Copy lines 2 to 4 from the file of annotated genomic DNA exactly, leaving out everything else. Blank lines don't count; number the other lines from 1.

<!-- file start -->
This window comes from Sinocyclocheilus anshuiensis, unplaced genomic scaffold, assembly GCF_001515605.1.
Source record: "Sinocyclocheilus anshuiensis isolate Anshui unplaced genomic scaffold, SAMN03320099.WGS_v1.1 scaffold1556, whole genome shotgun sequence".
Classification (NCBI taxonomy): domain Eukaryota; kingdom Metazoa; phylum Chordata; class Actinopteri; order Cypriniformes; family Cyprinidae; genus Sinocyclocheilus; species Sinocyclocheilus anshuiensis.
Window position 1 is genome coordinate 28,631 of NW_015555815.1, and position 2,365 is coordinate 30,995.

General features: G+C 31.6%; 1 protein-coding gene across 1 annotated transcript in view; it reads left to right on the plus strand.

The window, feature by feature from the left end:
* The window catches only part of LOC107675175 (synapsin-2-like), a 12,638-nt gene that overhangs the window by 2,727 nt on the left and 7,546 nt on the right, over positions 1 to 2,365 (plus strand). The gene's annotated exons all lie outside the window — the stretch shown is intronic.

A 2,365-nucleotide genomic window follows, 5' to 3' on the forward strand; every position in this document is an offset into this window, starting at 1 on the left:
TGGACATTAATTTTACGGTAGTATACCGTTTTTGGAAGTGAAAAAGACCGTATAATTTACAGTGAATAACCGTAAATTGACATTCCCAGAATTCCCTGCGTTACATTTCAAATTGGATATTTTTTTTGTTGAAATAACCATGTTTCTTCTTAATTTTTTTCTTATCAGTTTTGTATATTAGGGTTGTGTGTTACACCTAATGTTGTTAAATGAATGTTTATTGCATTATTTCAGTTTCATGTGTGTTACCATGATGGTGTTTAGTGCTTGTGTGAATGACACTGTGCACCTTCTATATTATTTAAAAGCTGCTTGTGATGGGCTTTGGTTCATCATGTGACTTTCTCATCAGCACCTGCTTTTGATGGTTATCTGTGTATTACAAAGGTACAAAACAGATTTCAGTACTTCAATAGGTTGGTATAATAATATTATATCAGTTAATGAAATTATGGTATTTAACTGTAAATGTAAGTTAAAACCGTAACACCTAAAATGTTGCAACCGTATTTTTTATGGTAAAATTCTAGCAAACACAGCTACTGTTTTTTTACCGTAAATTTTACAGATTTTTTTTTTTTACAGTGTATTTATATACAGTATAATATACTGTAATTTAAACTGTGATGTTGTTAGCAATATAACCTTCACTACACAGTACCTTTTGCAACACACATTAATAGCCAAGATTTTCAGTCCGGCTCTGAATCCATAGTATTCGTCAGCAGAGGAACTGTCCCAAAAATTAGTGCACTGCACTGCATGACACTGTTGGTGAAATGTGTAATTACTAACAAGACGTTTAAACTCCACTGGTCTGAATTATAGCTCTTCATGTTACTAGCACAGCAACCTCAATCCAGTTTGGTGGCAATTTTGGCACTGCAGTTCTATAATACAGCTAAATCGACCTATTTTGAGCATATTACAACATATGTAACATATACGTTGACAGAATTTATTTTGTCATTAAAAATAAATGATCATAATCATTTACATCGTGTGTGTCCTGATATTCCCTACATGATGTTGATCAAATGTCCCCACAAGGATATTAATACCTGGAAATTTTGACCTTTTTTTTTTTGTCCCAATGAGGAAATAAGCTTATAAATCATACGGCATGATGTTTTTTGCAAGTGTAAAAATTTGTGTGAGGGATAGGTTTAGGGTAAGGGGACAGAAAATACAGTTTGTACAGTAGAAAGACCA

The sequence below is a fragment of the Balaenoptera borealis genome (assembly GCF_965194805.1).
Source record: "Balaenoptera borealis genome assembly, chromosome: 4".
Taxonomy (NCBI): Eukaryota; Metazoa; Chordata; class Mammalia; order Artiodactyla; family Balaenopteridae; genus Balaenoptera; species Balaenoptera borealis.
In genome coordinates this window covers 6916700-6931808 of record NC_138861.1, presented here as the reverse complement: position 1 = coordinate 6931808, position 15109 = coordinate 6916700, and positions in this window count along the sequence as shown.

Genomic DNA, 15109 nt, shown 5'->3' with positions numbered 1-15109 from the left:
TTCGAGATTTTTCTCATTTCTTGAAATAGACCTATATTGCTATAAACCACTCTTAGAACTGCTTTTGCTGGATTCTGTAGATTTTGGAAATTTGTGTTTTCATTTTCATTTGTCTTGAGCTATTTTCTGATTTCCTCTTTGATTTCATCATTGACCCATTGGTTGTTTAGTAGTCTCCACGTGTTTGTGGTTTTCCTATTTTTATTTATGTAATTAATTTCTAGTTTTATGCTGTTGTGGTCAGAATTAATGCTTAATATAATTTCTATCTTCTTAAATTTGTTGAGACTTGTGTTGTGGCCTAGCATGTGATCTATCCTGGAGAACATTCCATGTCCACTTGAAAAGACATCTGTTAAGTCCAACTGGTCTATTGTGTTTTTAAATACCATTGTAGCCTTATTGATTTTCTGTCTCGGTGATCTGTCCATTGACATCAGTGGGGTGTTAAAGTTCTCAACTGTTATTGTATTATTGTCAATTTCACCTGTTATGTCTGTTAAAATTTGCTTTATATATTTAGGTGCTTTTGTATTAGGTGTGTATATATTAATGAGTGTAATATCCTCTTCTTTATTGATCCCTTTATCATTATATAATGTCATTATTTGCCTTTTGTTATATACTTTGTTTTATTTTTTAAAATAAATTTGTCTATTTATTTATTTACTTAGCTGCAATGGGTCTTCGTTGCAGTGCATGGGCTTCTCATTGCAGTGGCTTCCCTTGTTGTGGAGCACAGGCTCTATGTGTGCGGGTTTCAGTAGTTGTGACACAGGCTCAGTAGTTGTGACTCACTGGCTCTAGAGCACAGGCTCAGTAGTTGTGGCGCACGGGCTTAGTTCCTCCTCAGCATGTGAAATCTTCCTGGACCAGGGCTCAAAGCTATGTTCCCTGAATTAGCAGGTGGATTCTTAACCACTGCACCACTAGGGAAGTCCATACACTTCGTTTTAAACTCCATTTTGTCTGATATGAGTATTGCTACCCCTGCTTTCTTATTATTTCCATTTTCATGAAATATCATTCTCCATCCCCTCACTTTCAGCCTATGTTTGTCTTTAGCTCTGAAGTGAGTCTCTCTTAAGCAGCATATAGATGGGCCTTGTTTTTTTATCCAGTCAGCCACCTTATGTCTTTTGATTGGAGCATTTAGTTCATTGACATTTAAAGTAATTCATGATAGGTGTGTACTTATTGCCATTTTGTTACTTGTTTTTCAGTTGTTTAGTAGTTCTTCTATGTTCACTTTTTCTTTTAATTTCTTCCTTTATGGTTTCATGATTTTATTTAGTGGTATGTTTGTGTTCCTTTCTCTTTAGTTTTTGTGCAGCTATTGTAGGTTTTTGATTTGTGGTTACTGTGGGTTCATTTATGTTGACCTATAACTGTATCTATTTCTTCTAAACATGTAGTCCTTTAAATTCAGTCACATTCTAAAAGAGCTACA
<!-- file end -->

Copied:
Source record: "Sinocyclocheilus anshuiensis isolate Anshui unplaced genomic scaffold, SAMN03320099.WGS_v1.1 scaffold1556, whole genome shotgun sequence".
Classification (NCBI taxonomy): domain Eukaryota; kingdom Metazoa; phylum Chordata; class Actinopteri; order Cypriniformes; family Cyprinidae; genus Sinocyclocheilus; species Sinocyclocheilus anshuiensis.
Window position 1 is genome coordinate 28,631 of NW_015555815.1, and position 2,365 is coordinate 30,995.